A brief description of the area will help to set the matter in context. The formed part of Forres Street in Seatoun is a residential street running more or less east/west and, at its western end, it forms a T-intersection with Ferry Street. On the western side of Ferry Street and on the lower portion of the unformed road (ie, on the notional continuation of Forres Street), a Scout Hall was built in the 1930s and apparently was well used for many years. But, c2000, due to declining numbers, the Scouts consolidated into a nearby group and assigned their interest in the hall to the Council. It was used as a community facility for some time, although its use was rather light. In June 2011 the building suffered significant damage from a fire. The level of use prior to the fire was such that the Council decided that the cost of restoration and renovation was not justified, and the hall has remained unrepaired and unused since. The hall does have heritage values, and they are the subject of para (e) of the Council's decision.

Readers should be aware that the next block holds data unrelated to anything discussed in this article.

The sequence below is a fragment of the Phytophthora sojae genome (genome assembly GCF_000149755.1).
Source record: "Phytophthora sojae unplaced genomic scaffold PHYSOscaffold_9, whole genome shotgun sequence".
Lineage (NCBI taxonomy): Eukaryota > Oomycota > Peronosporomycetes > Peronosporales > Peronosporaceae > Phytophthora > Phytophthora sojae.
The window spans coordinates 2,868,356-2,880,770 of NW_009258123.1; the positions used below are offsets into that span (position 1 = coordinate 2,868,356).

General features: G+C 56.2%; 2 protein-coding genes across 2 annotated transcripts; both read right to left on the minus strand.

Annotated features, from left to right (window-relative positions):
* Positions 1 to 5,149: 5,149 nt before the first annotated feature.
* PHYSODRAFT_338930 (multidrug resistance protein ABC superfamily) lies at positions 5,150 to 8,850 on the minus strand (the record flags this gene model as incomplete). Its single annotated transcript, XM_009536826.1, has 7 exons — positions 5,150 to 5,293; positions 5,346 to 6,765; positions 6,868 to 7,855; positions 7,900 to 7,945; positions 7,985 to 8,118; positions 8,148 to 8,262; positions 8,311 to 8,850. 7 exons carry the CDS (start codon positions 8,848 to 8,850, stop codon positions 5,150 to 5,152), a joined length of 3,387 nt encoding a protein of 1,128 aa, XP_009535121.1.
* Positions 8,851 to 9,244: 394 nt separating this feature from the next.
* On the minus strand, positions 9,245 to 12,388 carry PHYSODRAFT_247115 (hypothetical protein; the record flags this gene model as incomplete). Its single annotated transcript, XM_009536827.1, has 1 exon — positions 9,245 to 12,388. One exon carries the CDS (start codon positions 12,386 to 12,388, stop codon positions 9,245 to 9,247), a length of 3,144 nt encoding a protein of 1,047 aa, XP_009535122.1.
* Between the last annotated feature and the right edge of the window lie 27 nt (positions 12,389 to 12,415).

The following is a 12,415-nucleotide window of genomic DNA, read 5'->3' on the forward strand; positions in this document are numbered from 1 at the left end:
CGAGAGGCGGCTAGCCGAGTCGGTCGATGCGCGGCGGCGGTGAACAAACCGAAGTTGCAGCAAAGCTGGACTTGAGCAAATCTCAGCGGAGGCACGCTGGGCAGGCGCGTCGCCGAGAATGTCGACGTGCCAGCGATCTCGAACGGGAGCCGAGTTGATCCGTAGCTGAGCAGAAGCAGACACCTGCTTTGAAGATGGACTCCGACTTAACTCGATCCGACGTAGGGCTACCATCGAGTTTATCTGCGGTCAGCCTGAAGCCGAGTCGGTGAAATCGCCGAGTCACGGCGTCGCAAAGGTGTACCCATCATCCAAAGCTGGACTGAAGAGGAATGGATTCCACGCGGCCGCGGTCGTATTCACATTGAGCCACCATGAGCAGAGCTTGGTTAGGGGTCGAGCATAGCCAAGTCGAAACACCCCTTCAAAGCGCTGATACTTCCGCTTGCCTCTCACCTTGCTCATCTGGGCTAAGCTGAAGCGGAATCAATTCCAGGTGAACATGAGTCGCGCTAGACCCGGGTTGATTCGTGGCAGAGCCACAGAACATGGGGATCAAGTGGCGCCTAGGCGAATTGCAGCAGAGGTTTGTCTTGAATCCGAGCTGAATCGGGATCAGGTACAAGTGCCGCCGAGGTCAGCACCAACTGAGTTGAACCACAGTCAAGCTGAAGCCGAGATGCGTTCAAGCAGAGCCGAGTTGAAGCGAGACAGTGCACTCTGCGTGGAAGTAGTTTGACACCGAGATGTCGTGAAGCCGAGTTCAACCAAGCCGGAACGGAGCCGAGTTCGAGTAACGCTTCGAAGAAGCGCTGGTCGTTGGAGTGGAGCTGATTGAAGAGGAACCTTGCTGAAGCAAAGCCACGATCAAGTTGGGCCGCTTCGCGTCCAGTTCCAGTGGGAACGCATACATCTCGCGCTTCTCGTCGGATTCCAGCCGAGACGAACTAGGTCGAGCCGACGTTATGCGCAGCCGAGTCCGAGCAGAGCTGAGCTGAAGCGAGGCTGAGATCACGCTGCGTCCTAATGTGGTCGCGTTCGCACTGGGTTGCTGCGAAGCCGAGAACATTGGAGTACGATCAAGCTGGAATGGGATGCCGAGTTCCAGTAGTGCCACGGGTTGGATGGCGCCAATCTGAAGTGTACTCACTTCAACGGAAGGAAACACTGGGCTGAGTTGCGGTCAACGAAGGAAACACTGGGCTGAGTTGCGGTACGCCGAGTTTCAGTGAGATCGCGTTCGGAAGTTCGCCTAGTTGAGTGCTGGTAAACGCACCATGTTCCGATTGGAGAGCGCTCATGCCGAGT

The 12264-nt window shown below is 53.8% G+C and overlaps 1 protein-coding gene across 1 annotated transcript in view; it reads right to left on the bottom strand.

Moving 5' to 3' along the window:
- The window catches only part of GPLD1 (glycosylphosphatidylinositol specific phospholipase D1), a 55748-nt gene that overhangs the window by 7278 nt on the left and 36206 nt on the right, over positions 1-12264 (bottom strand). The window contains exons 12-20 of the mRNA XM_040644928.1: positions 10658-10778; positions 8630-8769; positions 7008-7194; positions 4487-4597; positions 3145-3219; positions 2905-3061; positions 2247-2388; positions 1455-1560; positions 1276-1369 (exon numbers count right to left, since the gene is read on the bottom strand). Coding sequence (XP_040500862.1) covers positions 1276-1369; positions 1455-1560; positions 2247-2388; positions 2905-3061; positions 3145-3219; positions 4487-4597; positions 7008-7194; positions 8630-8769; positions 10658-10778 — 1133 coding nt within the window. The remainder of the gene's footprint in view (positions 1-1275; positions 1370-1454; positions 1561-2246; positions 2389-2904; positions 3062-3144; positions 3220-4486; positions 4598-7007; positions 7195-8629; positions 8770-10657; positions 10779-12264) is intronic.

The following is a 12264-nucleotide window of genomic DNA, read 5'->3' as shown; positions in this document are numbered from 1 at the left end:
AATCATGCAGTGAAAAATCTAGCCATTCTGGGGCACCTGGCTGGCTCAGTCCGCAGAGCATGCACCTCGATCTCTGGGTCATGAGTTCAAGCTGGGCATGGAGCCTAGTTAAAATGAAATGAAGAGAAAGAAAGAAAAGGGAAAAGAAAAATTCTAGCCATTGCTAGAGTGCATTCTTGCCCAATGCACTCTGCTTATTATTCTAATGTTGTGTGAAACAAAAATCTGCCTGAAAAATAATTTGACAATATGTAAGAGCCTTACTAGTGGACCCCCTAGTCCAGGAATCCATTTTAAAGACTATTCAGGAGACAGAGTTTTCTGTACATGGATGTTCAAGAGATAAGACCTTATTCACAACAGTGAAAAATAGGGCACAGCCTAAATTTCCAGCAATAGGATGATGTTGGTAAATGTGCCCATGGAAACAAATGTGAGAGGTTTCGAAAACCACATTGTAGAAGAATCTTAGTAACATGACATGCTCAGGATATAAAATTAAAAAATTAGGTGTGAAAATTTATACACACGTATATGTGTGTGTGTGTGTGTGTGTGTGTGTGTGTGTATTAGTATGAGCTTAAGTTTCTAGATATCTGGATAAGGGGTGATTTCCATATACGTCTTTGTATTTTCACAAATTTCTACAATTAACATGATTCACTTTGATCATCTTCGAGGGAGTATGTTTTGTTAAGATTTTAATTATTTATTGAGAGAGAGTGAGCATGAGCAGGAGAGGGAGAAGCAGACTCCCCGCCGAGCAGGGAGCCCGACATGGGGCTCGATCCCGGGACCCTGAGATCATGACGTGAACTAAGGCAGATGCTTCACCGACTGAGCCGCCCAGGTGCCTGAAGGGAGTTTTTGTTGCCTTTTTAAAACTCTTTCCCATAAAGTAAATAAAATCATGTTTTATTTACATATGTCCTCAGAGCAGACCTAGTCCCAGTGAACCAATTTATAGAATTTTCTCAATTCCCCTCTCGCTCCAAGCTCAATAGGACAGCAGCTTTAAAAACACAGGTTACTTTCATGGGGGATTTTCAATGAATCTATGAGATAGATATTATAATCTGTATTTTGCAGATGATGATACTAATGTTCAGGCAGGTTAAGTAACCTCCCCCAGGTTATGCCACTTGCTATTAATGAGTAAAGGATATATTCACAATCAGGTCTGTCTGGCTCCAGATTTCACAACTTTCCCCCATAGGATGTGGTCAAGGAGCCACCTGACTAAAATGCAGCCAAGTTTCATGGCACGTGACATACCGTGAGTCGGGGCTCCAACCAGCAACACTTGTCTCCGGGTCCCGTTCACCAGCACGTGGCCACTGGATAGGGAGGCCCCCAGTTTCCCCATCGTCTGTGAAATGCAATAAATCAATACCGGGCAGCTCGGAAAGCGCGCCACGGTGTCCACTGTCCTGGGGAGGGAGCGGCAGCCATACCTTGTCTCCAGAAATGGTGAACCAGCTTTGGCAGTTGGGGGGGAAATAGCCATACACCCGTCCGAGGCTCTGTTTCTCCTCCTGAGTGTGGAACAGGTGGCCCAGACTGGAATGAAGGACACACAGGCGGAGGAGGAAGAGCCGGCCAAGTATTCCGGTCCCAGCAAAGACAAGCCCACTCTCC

The portion of the land on which the Scout Hall was erected is reasonably flat and e or less at grade with Ferry Street. However, the portion of the land behind the hall, and rising to the corner of Tio Tio Road above it, is very steep — indeed the upper part of it is virtually perpendicular — and it would be completely impractical to attempt to build any vehicular road on it. The only way in which it could serve as a practical public accessway would be by the construction of a flight or flights of steps down from Tio Tio Road to the site of the Scout Hall.
Originally, there were six objectors to the proposed closing. In accordance with the process set out in Schedule 10 of the Local Government Act 1974, the Council, on deciding not to uphold any of those objections, referred the matter to the Court for decision. A number of the concerns expressed by the original objectors were resolved through Court-assisted mediation and negotiation. Of the original objectors, two came before the Court to advance support for their positions.
Once the matter is before the Court it is required, by Schedule 10 to the Act, to consider four principal issues:
- The District Plan 2. The plan of the road proposed to be stopped. 3. The Council's explanation, and 4. Any objections made to the proposed stopping.
Having considered those matters the Court is empowered to confirm, modify or reverse the decision of the Council to stop the road. There are no statutory criteria against which the proposal is to be measured. However...